How to solve it:
Take some time (maybe every few months) to audit how you’re working. Look at what your routines are.
Ask yourself these questions:
Are you happy with them?
Are they working for you?
Are they the best way to accomplish tasks?
If the answer is “No,” don’t worry. You still have time to change them before they lock in and get more difficult to break. Have you discovered that preparing your company’s promotional tweets in the morning makes you grumpy because it’s a boring way to start the day? Stop doing it. Determine what time of the day your brain gets more sluggish and could do something menial, and set-up your tweets then. Have you discovered that your plan to send out all of the week’s invoices on Monday afternoon gets sabotaged because you get really busy then? Try sending an invoice the moment any work is completed instead. It’s all about experimenting, finessing, and checking in with yourself so you’ll always ensure that you’re working at your best.
Forgetting to Take Breaks
For a sole proprietor, there always seems to be more to do. That’s why it can be incredibly easy to work for long hours without a break. How can you spare even five minutes when your daily to-do list is only half done? Here’s the thing: if you don’t take breaks you risk getting less done, not more. A study by The New York Times shows that breaks actually increase your productivity. They also help you avoid becoming burned out and stressed. Skip breaks, and you will make your workday that much harder.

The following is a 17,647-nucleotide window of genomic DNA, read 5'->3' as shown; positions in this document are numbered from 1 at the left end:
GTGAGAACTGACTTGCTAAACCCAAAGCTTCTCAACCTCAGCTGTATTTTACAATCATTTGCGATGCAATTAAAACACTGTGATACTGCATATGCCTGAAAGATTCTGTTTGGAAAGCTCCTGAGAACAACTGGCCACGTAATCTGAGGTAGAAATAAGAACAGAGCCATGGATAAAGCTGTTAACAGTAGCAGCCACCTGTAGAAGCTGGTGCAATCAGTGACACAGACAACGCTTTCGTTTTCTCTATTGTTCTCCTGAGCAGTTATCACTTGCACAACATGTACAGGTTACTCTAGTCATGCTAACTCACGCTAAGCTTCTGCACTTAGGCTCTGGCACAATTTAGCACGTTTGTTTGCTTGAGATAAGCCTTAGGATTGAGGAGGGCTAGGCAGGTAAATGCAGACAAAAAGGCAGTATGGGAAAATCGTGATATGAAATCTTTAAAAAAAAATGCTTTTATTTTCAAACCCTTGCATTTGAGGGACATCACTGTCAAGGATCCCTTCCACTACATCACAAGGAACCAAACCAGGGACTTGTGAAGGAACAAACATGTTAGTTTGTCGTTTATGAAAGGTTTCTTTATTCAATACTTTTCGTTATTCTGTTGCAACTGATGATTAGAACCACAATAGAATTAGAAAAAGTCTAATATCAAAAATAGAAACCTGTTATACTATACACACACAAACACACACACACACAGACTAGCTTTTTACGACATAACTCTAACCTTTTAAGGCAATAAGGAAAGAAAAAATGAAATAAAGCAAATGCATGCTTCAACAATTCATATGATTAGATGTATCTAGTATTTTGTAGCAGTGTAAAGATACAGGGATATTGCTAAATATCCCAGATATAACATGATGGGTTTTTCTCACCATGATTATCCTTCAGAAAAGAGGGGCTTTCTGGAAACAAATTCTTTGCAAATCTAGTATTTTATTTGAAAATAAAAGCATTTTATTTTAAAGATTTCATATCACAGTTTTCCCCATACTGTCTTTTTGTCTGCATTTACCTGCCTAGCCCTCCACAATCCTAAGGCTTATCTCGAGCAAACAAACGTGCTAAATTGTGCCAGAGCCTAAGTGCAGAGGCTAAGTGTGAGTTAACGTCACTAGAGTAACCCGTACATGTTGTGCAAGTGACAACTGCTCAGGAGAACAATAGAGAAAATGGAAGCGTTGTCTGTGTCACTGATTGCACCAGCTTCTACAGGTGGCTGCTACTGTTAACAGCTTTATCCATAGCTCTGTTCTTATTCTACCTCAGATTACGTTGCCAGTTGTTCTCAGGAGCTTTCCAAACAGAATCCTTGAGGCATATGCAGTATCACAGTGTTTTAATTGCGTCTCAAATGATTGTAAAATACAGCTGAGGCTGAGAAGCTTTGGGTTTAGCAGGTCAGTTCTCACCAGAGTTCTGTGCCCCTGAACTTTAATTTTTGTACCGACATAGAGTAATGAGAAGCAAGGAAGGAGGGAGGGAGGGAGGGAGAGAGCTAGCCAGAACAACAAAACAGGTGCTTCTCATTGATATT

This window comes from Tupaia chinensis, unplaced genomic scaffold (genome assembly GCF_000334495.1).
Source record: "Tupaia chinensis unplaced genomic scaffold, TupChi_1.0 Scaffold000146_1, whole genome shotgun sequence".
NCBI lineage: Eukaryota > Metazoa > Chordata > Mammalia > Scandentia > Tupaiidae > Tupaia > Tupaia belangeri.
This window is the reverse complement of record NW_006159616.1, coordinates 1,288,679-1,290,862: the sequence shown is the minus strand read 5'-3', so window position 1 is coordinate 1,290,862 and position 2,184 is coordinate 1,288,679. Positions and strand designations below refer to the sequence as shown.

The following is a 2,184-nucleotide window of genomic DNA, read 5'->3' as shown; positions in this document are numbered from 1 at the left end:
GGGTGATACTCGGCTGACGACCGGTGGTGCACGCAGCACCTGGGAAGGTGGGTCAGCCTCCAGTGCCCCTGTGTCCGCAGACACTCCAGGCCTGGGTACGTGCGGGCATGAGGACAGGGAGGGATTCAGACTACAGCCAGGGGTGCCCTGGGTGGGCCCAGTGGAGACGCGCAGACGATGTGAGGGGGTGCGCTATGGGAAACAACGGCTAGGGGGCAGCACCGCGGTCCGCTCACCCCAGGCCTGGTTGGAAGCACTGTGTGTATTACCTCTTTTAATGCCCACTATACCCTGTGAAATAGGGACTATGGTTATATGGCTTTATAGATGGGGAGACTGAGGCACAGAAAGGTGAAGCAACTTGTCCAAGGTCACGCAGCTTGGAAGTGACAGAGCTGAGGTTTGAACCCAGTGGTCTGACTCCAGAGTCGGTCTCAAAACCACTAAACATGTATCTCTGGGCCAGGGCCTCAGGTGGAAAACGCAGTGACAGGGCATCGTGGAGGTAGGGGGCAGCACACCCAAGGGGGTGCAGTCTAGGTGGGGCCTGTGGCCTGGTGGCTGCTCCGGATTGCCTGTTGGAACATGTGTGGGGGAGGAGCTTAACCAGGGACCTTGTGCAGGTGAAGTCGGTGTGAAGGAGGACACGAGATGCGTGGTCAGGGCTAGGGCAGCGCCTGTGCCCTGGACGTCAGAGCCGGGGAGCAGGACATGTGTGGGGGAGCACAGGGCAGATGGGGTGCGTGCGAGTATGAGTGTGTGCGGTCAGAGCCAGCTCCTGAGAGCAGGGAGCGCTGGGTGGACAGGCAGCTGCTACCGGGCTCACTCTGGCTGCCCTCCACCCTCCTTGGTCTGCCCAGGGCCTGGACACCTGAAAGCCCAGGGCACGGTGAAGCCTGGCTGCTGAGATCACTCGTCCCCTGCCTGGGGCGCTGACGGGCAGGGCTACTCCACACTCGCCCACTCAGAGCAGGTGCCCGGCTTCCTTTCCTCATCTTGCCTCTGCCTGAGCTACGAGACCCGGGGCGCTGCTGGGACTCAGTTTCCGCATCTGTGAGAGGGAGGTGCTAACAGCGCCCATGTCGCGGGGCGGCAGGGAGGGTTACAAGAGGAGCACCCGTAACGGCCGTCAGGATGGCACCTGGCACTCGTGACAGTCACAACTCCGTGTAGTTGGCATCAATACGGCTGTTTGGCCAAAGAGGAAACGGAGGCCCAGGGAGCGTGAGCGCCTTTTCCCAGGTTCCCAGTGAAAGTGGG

How to solve it:
Easy: Take breaks. What you do with them is up to you. Some professionals advise naps. Some suggest gym trips. Fast Company advises a 17-minute break for every 52 minutes you work. See what works best for you. It may require some trial and error. Once you know what’s most effective for you, don’t forget the next step: enforce the break. It’s easy to plan to take one, but there will be times when you’ll feel like you can’t because you’re so busy. You can. Believe it! You (and your brain) will never regret taking a moment away from work to refresh.
SOURCE: The Hartford SmallBiz Ahead